Even though they have access to analytic tools -- no one bothers. The plethora of data seems complicated and confusing.
The most difficult barrier to an effective website is content. Once the content is active, it's analysis... what are you doing to integrate your web site into your strategic plan?

Where is the party....

I sat in a meeting yesterday afternoon where we were planning a launch... the tag line of the meeting seemed to be "but we have to be careful, we don't have budgets this year."
The alternative to marketing seemed to be social networks... Facebook, Twitter, RSS, My Space....
Let's get serious.
Social networks are not an alternative to serious, ROI driven marketing. First of all, users of social networks are there to play. They are adept at ignoring the nonsense on the side bar and hone in on the latest photo updates.
As a marketer your role is to increase the profit of your company. You do that by strategic marketing, understanding the return on investment of everything you do.
Don't get me wrong... play with social networks, experiment, be there. But understand that there is a cost. Someone has to have the time to play with it.
The most important function of social network sites is to help you understand your customer.
We are in the early days of digital and interactive marketing. Keep your eyes open... it's going to be a fun ride.

Monday, March 23, 2009

trapped in SEM

Ever think that technology is moving faster than you are?

SEM: Search Engine Marketing.... as defined by Wikipedia (I couldn't resist) is: Search engine marketing, or SEM, is a form of Internet marketing that seeks to promote websites by increasing their visibility in search engine result pages (SERPs). According to the Search Engine Marketing Professional Organization, SEM methods include: search engine optimization (or SEO), paid placement, contextual advertising, and paid inclusion.[1] Other sources, including the New York Times, define SEM as the practice of buying paid search listings.[2][3]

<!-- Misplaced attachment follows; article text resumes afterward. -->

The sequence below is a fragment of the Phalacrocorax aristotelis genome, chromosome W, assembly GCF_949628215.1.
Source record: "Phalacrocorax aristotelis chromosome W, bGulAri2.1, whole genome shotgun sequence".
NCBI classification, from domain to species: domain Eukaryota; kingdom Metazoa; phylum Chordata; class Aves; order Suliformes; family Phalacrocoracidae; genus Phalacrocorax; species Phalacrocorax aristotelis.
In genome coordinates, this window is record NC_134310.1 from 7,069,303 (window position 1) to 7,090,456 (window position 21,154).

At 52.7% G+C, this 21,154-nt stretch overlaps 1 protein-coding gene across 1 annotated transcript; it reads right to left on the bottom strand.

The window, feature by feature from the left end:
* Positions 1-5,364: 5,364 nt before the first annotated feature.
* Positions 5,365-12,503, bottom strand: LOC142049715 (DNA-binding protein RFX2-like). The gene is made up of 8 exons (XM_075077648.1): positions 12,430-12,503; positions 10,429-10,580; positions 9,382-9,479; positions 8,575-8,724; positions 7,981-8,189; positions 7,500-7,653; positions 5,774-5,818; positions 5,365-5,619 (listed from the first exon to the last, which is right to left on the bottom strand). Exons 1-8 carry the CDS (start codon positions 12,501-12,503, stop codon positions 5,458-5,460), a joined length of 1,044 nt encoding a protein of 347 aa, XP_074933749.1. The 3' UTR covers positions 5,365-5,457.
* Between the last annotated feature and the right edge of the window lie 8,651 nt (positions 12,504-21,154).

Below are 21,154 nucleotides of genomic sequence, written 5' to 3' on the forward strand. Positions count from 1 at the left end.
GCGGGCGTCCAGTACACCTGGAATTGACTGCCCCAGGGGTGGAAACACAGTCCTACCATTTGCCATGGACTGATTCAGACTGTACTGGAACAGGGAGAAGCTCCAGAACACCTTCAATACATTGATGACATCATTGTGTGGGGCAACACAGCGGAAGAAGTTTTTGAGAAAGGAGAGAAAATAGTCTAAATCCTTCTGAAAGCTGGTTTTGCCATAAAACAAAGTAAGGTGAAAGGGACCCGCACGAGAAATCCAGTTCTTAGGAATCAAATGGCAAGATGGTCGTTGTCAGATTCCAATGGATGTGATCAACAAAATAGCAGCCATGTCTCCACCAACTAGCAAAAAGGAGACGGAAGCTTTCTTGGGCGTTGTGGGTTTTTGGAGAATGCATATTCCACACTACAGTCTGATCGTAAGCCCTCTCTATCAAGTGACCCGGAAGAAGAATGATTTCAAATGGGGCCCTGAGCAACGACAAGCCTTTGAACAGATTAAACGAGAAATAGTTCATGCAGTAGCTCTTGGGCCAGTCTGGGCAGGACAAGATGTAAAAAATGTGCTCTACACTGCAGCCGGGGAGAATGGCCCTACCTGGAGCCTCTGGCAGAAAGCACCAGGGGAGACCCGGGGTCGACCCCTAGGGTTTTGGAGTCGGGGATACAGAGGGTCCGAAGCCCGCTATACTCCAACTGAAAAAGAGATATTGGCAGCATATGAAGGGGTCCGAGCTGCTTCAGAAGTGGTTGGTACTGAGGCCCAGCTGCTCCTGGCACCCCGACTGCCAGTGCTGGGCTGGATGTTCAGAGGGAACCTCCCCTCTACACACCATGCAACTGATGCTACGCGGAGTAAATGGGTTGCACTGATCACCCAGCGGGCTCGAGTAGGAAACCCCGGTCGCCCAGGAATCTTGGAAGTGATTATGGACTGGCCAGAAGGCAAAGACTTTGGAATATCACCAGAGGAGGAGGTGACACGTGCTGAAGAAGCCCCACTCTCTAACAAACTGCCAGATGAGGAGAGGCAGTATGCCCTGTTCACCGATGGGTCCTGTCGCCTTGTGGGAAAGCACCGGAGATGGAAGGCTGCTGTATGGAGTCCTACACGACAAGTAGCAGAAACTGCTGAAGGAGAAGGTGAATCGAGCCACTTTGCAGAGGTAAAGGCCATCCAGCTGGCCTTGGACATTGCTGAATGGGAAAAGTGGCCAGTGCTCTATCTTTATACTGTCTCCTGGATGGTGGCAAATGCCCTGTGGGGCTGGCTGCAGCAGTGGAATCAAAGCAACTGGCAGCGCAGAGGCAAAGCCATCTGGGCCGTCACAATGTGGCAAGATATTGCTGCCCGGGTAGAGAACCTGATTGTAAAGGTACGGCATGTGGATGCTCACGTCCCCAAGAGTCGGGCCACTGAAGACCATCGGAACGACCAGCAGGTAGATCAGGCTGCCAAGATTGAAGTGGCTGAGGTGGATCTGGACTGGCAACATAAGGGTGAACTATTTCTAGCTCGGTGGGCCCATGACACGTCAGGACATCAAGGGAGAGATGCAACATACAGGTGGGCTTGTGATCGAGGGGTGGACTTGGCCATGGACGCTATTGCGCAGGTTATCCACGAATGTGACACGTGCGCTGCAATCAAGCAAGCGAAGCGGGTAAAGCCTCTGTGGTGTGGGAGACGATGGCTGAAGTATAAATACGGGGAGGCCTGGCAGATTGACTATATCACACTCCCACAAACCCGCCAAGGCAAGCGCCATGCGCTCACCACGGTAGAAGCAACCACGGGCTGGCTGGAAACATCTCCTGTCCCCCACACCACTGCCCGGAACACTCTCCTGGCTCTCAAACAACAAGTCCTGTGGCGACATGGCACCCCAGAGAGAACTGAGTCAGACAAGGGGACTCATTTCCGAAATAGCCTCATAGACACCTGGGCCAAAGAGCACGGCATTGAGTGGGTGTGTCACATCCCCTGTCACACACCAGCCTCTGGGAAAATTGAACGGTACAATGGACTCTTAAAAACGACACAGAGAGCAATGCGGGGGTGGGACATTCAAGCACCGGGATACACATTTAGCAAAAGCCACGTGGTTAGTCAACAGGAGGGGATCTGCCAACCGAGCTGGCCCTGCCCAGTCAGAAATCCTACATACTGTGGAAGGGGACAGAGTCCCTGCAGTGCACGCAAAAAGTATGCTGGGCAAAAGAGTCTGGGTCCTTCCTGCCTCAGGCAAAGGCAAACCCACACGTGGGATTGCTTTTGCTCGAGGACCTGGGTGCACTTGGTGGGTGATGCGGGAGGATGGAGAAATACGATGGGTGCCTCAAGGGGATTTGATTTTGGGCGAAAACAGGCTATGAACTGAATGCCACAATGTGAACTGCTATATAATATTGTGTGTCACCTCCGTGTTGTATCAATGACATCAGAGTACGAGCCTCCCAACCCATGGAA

Eric Clemons, professor of operations and information management at The Wharton School for Management" says that Google's business model is all about "misdirection, or sending customers to Web locations other than the ones for which they are searching...Monetization of misdirection frequently takes the form of charging companies for keywords and threatening to divert their customers to a competitor if they fail to pay adequately for keywords that the customer is likely to use in searches for the companies' products."

So basically he is suggesting that you use your competitor's words and product lines and lead them to your site.

(That's like putting Pepsi in a Coke can and telling the Pepsi drinker that it's all the same.....)

Hard to believe -- I'm thinking that customers would figure that out pretty fast and no longer go to Google to search for the things they want.

We had some stunning success with SEM over Christmas.... what drove the numbers?

The organization's real name.

What sank success?

Using leads that brought searchers to something they weren't expecting.

I'd say that misdirection is poor use of SEM -- but there are still a lot of people out there experimenting without the benefit of knowledge, tests or marketing savvy.

If you want to read the whole article go to http://searchengineland.com/search-ads-are-misdirection-advertising-17028 (You'll have to cut and paste... the add a link button did not add a link....) (I apologize for the language!)

Friday, March 20, 2009

OK -- not trapped...

The history of advertising parallels the history of competition. We advertise, market, fund raise to gain attention in order to promote our product. It's really that simple -- the more people that hear about our product, service or mission, the more will come alongside.
What is confusing the market today (and it has been confused before) is the complexity of channels. Intuitively we believe that integration will optimize results, but we have not yet truly realized the advantage of integration between brand and direct.
It's easier for a campaign. TV drives to web or phone... but how about web driving to TV? Or radio to print? Or radio and web to TV and print?
Ultimately our budgets prevent solid integration -- we simply can't afford to use all channels.
So we need to choose the channels that serve us best.

Thursday, March 19, 2009

Are we trapped?

When it comes to tackling digital media, agencies and brands are still too locked into traditional ways of doing business to exploit the full potential of advertising and marketing online.
Lots of controversy on the ability of marketers to integrate between brand, direct response and interactive vehicles.
It's a challenge.... how do we integrate vehicles, maximize our ROI and spend in a downturn?